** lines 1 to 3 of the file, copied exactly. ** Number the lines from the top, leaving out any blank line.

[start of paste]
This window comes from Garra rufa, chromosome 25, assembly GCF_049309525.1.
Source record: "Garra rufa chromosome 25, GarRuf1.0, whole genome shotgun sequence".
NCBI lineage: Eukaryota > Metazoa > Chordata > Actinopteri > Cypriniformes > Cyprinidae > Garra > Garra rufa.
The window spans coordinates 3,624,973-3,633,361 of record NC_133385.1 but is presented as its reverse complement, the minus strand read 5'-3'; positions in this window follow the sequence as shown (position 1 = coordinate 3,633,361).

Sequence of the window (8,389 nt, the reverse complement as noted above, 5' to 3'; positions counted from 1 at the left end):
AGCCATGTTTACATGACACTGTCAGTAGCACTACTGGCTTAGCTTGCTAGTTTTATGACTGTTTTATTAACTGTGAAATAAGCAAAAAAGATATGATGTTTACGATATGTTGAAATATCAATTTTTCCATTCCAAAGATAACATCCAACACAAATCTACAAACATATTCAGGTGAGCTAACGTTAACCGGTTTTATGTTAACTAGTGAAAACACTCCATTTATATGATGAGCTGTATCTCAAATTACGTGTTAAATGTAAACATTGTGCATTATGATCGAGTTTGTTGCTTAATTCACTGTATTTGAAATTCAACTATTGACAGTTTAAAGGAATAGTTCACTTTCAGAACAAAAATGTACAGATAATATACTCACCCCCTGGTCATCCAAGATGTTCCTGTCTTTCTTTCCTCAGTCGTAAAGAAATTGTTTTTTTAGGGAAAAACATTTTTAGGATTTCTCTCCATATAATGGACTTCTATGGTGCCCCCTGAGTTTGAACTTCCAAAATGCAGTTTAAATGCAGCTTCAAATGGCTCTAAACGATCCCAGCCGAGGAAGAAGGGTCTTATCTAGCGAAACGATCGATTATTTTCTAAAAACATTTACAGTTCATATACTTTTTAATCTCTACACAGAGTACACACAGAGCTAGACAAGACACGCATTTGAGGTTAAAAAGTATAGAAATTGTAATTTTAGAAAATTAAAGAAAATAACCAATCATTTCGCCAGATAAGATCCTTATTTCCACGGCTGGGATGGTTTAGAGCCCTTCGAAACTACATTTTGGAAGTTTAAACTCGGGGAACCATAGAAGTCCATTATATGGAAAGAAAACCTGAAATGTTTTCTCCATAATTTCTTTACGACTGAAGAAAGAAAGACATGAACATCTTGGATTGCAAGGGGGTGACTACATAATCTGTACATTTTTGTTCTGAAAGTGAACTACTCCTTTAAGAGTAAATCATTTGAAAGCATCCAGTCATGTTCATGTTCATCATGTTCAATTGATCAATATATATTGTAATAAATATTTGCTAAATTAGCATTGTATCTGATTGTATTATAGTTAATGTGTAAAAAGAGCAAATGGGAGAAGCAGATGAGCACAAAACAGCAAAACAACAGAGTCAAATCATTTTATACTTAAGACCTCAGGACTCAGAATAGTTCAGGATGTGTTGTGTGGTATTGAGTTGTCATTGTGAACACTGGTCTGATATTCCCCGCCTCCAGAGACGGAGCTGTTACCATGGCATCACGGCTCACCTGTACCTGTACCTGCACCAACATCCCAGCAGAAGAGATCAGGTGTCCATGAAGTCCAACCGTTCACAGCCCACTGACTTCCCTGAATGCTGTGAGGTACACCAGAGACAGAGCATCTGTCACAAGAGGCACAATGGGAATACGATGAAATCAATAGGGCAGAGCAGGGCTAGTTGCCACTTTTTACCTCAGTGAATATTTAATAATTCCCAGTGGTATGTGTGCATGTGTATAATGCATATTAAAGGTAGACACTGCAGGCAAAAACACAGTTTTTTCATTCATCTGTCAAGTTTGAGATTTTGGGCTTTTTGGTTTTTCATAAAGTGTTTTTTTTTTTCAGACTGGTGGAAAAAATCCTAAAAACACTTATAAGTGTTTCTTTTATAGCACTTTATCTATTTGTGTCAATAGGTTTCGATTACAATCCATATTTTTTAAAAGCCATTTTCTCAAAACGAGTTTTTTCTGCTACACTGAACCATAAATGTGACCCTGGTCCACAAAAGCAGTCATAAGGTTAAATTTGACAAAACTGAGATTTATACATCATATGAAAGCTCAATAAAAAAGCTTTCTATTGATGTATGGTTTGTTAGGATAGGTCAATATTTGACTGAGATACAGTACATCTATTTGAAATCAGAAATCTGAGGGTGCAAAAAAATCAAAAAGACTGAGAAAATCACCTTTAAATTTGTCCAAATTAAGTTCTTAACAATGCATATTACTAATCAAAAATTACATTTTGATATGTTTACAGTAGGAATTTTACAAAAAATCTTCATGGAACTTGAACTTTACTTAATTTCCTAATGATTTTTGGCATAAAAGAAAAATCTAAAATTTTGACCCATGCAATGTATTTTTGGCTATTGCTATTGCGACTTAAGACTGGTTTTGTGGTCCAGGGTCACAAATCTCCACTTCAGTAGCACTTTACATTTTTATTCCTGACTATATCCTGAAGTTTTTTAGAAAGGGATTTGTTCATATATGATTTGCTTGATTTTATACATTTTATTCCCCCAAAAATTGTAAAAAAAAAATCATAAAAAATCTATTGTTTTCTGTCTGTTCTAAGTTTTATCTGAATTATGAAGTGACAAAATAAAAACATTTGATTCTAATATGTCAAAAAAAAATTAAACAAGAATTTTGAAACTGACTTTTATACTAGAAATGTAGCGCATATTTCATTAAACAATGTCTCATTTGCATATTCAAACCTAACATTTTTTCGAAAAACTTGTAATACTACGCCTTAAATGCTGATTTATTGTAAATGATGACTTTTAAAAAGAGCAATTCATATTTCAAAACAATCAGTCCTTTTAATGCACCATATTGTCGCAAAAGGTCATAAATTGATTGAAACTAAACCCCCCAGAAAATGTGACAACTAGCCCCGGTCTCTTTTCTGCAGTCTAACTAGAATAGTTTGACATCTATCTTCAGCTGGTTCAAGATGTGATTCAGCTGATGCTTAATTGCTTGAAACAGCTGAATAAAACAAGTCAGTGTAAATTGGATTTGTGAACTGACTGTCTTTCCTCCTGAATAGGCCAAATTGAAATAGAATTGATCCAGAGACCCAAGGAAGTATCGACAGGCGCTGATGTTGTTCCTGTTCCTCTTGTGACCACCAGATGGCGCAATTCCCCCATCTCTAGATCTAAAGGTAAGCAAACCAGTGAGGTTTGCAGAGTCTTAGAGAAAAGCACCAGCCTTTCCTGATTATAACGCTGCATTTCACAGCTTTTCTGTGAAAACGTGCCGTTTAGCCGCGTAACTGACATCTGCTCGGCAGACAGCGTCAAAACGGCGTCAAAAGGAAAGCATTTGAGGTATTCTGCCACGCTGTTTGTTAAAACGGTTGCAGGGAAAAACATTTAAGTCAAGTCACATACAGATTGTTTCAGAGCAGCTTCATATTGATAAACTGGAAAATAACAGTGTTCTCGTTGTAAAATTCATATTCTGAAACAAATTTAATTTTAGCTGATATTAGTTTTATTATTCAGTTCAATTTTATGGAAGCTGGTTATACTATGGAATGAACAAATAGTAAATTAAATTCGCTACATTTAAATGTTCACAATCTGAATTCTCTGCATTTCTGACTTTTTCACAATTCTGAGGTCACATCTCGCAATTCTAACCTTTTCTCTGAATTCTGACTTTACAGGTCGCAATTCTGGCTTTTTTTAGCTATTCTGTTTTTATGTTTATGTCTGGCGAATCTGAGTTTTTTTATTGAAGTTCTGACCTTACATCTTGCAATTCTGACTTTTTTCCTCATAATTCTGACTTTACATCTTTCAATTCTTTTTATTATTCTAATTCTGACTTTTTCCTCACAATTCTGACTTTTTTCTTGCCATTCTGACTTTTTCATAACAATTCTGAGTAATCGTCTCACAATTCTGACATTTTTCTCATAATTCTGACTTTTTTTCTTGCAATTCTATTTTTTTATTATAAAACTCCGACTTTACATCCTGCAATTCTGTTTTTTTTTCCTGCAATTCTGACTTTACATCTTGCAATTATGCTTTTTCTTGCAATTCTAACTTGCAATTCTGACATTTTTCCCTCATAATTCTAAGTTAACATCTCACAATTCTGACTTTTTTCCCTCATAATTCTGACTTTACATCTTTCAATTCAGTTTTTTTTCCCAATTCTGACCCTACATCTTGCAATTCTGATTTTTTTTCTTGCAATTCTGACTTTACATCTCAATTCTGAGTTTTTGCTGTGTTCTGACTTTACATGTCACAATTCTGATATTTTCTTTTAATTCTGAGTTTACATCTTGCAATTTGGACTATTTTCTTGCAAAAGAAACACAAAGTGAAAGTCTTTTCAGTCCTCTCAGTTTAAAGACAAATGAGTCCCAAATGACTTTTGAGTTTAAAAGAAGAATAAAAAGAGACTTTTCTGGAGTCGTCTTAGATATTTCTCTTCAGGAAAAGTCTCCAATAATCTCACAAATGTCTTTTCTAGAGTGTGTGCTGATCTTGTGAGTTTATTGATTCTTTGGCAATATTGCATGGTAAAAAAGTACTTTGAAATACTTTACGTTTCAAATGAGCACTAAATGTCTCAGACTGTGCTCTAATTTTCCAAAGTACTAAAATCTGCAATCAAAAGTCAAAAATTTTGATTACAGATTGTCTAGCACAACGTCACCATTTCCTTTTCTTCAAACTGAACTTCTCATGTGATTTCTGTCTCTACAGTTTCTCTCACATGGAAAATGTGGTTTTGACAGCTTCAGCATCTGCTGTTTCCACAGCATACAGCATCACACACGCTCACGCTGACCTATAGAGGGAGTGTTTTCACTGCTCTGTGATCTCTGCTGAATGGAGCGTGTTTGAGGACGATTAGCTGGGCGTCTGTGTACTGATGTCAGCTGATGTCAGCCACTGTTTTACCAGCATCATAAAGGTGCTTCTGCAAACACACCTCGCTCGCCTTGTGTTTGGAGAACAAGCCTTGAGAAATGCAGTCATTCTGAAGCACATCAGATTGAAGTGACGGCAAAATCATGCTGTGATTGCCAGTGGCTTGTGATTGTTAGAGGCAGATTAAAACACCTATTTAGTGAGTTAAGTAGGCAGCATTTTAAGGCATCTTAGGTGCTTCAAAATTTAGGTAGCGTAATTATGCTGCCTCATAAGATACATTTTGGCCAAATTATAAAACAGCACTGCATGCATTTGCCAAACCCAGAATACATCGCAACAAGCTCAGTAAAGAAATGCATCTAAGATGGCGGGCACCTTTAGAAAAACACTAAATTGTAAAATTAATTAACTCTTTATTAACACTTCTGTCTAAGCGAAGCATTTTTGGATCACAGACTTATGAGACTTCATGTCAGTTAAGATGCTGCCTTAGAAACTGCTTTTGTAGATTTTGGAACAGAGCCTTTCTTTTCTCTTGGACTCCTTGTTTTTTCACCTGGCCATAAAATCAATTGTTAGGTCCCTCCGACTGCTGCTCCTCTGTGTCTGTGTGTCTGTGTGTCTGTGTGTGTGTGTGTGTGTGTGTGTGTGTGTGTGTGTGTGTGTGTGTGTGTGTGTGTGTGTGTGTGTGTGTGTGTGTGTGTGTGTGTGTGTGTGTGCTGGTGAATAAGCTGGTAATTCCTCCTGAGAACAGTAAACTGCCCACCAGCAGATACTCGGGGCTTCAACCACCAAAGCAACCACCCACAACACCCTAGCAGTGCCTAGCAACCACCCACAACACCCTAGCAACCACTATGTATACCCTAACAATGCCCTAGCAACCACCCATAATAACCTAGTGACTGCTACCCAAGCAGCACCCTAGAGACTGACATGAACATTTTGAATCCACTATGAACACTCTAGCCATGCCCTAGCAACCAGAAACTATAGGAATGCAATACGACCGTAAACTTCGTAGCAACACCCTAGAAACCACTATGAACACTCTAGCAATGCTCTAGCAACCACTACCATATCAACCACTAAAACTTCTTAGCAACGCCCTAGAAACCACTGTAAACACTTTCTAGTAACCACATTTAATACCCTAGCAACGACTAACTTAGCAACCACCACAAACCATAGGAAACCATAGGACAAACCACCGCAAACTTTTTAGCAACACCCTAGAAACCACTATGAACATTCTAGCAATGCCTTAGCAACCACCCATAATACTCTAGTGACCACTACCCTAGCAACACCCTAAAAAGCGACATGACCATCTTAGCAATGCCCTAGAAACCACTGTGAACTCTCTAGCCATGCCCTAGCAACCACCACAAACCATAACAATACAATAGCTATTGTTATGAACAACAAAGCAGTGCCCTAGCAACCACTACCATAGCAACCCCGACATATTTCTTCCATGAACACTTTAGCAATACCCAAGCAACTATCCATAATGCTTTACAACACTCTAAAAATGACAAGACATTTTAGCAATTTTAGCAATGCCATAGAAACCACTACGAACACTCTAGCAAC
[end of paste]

This window comes from Garra rufa, chromosome 25, assembly GCF_049309525.1.
Source record: "Garra rufa chromosome 25, GarRuf1.0, whole genome shotgun sequence".
NCBI lineage: Eukaryota > Metazoa > Chordata > Actinopteri > Cypriniformes > Cyprinidae > Garra > Garra rufa.